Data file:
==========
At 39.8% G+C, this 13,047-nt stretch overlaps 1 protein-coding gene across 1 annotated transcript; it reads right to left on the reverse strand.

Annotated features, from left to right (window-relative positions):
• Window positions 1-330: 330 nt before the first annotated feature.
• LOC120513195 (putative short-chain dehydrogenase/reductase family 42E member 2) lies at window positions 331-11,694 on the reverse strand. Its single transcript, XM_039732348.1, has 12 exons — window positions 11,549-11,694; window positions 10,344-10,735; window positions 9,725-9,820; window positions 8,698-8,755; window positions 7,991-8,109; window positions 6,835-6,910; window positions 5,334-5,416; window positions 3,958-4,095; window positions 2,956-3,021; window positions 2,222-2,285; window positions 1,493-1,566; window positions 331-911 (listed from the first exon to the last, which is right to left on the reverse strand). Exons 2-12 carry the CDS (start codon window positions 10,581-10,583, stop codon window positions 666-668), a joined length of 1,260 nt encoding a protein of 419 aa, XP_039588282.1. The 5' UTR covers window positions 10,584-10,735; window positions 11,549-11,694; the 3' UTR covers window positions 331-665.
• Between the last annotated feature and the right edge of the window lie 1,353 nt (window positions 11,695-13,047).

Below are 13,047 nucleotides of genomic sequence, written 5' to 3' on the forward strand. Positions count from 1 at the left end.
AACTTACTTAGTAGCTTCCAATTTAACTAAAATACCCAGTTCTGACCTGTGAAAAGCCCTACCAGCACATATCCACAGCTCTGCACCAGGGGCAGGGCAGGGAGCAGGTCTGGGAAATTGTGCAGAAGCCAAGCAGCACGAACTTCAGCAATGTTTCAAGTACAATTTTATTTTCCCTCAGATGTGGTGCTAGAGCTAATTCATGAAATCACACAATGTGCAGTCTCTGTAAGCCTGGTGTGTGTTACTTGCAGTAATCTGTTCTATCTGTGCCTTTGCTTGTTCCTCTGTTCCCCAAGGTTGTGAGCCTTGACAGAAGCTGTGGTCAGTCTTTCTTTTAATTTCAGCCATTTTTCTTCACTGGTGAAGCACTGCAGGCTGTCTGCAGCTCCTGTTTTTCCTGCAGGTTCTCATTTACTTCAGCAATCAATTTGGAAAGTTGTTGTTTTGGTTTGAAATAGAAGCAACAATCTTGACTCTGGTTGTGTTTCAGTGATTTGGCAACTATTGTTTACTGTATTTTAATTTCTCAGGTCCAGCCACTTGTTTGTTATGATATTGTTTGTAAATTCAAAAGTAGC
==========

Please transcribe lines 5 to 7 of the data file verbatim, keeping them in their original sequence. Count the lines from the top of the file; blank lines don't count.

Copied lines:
• Between the last annotated feature and the right edge of the window lie 1,353 nt (window positions 11,695-13,047).

Below are 13,047 nucleotides of genomic sequence, written 5' to 3' on the forward strand. Positions count from 1 at the left end.
AACTTACTTAGTAGCTTCCAATTTAACTAAAATACCCAGTTCTGACCTGTGAAAAGCCCTACCAGCACATATCCACAGCTCTGCACCAGGGGCAGGGCAGGGAGCAGGTCTGGGAAATTGTGCAGAAGCCAAGCAGCACGAACTTCAGCAATGTTTCAAGTACAATTTTATTTTCCCTCAGATGTGGTGCTAGAGCTAATTCATGAAATCACACAATGTGCAGTCTCTGTAAGCCTGGTGTGTGTTACTTGCAGTAATCTGTTCTATCTGTGCCTTTGCTTGTTCCTCTGTTCCCCAAGGTTGTGAGCCTTGACAGAAGCTGTGGTCAGTCTTTCTTTTAATTTCAGCCATTTTTCTTCACTGGTGAAGCACTGCAGGCTGTCTGCAGCTCCTGTTTTTCCTGCAGGTTCTCATTTACTTCAGCAATCAATTTGGAAAGTTGTTGTTTTGGTTTGAAATAGAAGCAACAATCTTGACTCTGGTTGTGTTTCAGTGATTTGGCAACTATTGTTTACTGTATTTTAATTTCTCAGGTCCAGCCACTTGTTTGTTATGATATTGTTTGTAAATTCAAAAGTAGC